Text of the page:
Here’s What’s in the $1.7 Trillion Federal Spending Bill

Senate leaders unveiled a $1.7 trillion year-long federal government funding bill early Tuesday morning.

The legislation includes $772.5 billion for non-defense discretionary programs and $858 billion in defense funding, according to a bill summary from Democratic Sen. Patrick Leahy, chair of the Senate Committee on Appropriations.

The sweeping package includes roughly $45 billion in emergency assistance to Ukraine and NATO allies, boosts in spending for disaster aid, college access, child care, mental health and food assistance, more support for the military and veterans and additional funds for the US Capitol Police, according to Leahy’s summary and one from Sen. Richard Shelby of Alabama, the top Republican on the Senate Appropriations Committee. It also includes several major Medicaid provisions, including one that could disenroll up to 19 million people from the nation’s health insurance program for low-income Americans.

However, the bill, which runs more than 4,000 pages, left out several measures that some lawmakers had fought to include. An expansion of the child tax credit, as well as multiple other corporate and individual tax breaks, did not make it into the final bill. Neither did legislation to allow cannabis companies to bank their cash reserves – known as the Safe Banking Act Act – or a bill to help Afghan evacuees in the US gain lawful permanent residency. Also, there was no final resolution on where the new FBI headquarters will be located.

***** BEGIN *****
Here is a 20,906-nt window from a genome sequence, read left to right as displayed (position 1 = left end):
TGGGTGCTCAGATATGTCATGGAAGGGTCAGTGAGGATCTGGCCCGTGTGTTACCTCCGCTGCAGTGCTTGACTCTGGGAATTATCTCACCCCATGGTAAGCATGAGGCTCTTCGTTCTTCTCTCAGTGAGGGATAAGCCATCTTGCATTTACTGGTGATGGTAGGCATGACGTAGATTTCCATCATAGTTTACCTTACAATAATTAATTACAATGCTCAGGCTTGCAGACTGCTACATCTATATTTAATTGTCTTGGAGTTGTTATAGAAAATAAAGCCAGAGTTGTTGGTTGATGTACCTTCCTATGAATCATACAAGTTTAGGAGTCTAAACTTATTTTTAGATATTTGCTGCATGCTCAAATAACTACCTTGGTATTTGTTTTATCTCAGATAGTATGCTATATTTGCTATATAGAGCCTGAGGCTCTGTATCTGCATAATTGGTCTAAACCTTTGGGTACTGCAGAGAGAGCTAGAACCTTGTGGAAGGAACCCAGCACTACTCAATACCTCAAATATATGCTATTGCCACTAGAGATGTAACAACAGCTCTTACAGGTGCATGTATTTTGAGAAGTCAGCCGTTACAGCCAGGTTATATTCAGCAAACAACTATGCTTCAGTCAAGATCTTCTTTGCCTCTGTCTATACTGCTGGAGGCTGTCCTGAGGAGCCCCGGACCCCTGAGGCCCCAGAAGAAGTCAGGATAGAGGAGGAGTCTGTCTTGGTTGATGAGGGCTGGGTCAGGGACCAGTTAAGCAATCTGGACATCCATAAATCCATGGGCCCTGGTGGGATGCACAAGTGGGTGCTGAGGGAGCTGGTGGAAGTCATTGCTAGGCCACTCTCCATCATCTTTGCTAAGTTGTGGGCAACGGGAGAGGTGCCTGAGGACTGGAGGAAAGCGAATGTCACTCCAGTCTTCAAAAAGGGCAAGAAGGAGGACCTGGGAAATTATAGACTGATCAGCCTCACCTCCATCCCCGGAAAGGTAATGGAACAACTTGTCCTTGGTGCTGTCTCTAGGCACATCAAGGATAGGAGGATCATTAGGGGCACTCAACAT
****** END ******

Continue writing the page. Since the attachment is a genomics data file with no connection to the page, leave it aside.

The spending bill is the product of lengthy negotiations between top congressional Democrats and Republicans. Lawmakers reached a “bipartisan, bicameral framework” last week following a dispute between the two parties over how much money should be spent on non-defense domestic priorities. They worked through the weekend to craft the legislation.

The Senate is expected to vote first to approve the deal this week and then send it to the House for approval before government funding runs out on December 23. The bill would keep the government operating through September of 2023, the end of the fiscal year.